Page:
Selling

When you buy a property in Mexico, you’ll be presented with a range of ‘closing costs’ in addition to the property price; these costs usually range between 5% and 10% of the property’s sale price.  When you eventually come to sell your Mexican property, the buyer will pay most of the closing costs, but there are some selling costs and taxes you will need to account for.

 

There are three main types of costs when you’re the seller:

  • Selling fees

  • Legal fees

  • Taxes

Selling Fees

 

It’s possible to market and sell your property without the services of a local realty agent; however, the fee you pay the agent is usually worth the money; in addition to the risk-free marketing you’re given, agents provide a valuable conduit between the negotiations, and undertake considerable paperwork and project management to bring a property sale to successful completion.  Some of the advantages of using a qualified real estate agent are:

Legal Fees

 

In Mexico, the role of the Notary Public is paramount in property transactions.  A Mexican Notary Public is a legal professional with very important statutory roles.  The fees for the Notary Public are paid for by the buyer.  Some buyers also choose to hire a lawyer, which can add several thousand US dollars to their fees, but this is not necessary for most transactions. If the property you are selling is held in a Bank Trust (fideicomiso), then you will also need to budget for a ‘trust cancellation fee’ that is levied by the bank; the amount varies, but you should budget for around US$1,000 to cover this.

Taxes

 

Taxation on residential property sales is a complex area of Mexican tax law and every case will be slightly different depending on the circumstances.  Also, keep in mind that tax laws are subject to reform and because house purchases tend to be long-term investments, the tax laws which apply today might apply entirely, in-part, or not at all when you come to sell your property years from now.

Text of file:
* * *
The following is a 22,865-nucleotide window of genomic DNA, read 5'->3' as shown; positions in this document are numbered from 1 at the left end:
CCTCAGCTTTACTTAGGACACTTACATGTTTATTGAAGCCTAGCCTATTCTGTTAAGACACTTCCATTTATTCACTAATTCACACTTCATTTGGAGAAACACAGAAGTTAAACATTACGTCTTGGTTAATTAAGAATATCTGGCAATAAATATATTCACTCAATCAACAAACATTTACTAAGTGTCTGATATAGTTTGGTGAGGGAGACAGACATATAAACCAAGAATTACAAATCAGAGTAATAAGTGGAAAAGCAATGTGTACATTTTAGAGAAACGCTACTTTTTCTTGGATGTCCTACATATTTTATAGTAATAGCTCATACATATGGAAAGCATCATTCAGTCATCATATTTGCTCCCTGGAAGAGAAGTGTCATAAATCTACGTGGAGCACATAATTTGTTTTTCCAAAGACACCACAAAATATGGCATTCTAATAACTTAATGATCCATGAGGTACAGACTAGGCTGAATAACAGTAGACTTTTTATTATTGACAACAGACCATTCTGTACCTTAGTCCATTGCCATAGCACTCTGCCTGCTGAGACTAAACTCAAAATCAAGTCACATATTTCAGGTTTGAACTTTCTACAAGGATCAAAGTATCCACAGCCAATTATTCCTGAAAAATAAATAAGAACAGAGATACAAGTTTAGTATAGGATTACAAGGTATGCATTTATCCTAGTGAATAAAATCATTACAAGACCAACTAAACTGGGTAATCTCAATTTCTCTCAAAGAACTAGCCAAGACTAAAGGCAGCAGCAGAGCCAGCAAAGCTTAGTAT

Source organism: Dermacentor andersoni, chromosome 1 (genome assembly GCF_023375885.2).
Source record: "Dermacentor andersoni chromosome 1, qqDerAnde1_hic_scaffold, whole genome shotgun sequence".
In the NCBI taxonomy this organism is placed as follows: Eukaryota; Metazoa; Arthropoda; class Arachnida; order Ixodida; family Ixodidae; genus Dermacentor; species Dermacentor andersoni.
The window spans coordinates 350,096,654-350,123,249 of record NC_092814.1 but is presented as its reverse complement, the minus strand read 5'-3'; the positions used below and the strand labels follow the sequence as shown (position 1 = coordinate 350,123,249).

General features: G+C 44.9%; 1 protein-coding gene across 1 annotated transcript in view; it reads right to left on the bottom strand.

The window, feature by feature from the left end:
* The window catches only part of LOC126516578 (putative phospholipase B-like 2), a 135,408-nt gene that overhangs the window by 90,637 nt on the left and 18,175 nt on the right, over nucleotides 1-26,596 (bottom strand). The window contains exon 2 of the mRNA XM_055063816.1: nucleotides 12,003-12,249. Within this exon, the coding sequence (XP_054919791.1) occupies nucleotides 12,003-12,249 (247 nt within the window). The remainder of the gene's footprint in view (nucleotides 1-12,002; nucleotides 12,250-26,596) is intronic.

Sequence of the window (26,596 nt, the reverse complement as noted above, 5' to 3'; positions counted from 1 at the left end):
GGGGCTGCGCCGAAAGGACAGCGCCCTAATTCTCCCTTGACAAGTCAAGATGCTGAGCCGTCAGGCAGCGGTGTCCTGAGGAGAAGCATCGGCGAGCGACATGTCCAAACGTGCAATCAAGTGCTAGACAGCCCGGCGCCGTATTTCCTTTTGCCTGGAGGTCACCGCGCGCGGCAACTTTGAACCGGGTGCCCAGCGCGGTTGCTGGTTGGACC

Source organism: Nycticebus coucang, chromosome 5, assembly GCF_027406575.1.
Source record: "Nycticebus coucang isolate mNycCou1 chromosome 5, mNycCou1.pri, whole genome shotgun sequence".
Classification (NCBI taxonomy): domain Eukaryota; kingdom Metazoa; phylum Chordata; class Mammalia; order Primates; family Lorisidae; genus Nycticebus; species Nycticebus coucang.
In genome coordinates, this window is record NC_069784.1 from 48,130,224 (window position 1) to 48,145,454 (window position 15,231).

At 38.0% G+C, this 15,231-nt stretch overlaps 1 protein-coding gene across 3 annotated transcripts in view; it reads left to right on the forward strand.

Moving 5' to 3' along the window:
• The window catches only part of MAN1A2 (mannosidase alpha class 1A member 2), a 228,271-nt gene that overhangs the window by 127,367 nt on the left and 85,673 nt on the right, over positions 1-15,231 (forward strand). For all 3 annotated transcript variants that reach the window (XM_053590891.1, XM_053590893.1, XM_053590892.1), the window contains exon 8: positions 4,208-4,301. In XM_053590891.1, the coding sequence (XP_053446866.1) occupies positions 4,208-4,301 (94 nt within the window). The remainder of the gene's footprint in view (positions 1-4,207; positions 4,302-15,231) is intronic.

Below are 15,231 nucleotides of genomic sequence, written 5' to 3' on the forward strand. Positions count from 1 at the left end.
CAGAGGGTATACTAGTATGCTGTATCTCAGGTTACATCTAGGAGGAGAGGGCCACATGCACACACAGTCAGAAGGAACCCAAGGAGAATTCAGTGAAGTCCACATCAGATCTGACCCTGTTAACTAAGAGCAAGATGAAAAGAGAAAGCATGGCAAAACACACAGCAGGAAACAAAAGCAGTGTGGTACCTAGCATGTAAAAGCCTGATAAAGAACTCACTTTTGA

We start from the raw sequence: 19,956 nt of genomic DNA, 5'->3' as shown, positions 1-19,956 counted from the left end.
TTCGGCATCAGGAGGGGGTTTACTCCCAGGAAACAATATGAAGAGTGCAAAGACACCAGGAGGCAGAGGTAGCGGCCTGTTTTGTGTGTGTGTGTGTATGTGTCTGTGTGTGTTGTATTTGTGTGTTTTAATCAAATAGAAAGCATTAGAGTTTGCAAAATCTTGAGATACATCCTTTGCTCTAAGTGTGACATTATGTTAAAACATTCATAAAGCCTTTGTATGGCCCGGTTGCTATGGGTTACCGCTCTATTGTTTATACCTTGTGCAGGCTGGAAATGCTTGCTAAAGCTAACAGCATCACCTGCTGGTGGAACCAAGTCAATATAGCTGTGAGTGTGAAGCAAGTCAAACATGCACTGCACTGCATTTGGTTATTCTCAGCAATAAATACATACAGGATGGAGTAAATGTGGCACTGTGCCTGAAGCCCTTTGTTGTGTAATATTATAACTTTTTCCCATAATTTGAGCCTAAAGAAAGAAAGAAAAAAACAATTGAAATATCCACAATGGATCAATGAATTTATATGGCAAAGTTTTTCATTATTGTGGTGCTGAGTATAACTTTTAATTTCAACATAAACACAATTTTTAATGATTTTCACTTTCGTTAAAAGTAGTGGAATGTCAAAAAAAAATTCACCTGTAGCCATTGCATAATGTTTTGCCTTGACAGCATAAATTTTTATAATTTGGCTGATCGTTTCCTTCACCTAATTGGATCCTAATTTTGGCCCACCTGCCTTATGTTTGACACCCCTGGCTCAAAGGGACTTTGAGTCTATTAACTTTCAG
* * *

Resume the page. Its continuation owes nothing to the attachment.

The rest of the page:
Legal Fees

 

In Mexico, the role of the Notary Public is paramount in property transactions.  A Mexican Notary Public is a legal professional with very important statutory roles.  The fees for the Notary Public are paid for by the buyer.  Some buyers also choose to hire a lawyer, which can add several thousand US dollars to their fees, but this is not necessary for most transactions. If the property you are selling is held in a Bank Trust (fideicomiso), then you will also need to budget for a ‘trust cancellation fee’ that is levied by the bank; the amount varies, but you should budget for around US$1,000 to cover this.

Taxes

 

Taxation on residential property sales is a complex area of Mexican tax law and every case will be slightly different depending on the circumstances.  Also, keep in mind that tax laws are subject to reform and because house purchases tend to be long-term investments, the tax laws which apply today might apply entirely, in-part, or not at all when you come to sell your property years from now.

These are the key principles of residential property taxation in Mexico and these guidelines are intended to help you compose an estimate of the taxes you will be expected to account for when you sell a residential property in Mexico.  You should seek professional advice from a Notary Public and/or tax accountant in Mexico to get a detailed appraisal of your situation. Note also that if you are not a Mexican National then you might also be liable to taxes in your home country and you should seek advice from a tax accountant there, too.